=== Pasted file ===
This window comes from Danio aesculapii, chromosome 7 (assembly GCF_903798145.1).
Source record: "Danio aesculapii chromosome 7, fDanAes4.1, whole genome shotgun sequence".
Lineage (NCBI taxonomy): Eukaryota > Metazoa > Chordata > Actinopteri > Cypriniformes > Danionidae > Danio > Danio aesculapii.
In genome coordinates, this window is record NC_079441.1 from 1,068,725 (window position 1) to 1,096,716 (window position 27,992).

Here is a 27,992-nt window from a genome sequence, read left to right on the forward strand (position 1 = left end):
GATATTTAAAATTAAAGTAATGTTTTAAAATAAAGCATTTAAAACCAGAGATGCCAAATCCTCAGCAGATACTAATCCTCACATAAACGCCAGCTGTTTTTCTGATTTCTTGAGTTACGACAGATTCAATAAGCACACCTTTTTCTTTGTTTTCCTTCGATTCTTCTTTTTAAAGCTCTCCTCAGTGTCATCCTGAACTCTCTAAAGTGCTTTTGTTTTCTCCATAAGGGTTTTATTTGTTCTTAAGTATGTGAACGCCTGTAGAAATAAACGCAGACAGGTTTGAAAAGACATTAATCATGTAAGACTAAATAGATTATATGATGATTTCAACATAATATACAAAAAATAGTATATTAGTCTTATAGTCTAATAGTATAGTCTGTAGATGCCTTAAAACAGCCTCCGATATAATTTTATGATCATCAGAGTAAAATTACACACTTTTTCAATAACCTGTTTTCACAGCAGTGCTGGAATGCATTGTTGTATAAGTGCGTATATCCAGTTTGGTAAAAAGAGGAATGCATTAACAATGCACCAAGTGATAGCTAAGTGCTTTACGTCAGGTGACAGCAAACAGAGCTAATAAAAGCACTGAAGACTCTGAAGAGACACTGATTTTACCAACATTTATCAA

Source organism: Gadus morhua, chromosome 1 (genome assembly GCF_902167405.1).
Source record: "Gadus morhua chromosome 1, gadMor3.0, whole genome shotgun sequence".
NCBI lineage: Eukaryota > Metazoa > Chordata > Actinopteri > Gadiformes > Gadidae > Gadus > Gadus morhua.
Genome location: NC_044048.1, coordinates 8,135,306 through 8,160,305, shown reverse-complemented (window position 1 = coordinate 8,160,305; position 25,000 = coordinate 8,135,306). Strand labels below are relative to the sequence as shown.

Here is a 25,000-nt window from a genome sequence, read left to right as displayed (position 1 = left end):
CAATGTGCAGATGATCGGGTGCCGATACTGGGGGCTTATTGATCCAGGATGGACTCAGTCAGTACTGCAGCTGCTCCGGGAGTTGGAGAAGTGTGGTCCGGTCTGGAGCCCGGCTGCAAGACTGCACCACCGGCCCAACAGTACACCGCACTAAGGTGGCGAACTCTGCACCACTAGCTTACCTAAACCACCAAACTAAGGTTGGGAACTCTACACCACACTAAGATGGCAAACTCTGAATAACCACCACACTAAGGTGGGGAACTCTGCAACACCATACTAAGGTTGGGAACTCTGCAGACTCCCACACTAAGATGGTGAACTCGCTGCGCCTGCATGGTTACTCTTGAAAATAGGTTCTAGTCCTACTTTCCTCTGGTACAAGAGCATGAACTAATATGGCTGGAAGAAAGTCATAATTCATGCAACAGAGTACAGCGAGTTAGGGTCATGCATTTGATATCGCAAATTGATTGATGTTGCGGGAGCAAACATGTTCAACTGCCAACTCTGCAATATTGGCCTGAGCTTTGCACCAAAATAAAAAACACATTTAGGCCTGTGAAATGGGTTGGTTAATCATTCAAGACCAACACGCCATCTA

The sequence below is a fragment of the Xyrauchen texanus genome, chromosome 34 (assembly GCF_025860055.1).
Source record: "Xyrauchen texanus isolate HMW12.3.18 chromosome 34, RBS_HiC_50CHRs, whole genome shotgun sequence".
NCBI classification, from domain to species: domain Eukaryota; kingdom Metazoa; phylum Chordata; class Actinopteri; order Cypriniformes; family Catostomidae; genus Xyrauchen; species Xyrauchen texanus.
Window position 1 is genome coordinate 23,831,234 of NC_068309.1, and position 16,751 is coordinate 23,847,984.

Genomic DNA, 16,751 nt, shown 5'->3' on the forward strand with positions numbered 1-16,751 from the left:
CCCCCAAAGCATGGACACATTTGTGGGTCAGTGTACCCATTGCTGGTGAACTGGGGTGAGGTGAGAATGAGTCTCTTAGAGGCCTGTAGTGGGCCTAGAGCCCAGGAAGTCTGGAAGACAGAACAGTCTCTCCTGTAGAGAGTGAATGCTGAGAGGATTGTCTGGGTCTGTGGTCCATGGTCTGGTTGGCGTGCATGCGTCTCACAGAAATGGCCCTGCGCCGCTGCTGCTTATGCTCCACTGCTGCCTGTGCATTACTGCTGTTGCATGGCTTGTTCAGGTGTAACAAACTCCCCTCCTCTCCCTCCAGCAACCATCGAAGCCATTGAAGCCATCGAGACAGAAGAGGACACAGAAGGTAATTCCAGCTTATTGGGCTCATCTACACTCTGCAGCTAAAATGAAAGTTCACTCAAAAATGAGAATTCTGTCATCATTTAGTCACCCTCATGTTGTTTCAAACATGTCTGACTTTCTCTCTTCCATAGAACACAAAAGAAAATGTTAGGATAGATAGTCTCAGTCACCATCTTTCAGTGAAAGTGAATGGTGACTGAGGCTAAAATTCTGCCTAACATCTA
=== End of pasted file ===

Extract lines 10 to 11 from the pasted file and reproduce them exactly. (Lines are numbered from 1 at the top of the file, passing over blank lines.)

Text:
Genome location: NC_044048.1, coordinates 8,135,306 through 8,160,305, shown reverse-complemented (window position 1 = coordinate 8,160,305; position 25,000 = coordinate 8,135,306). Strand labels below are relative to the sequence as shown.

Here is a 25,000-nt window from a genome sequence, read left to right as displayed (position 1 = left end):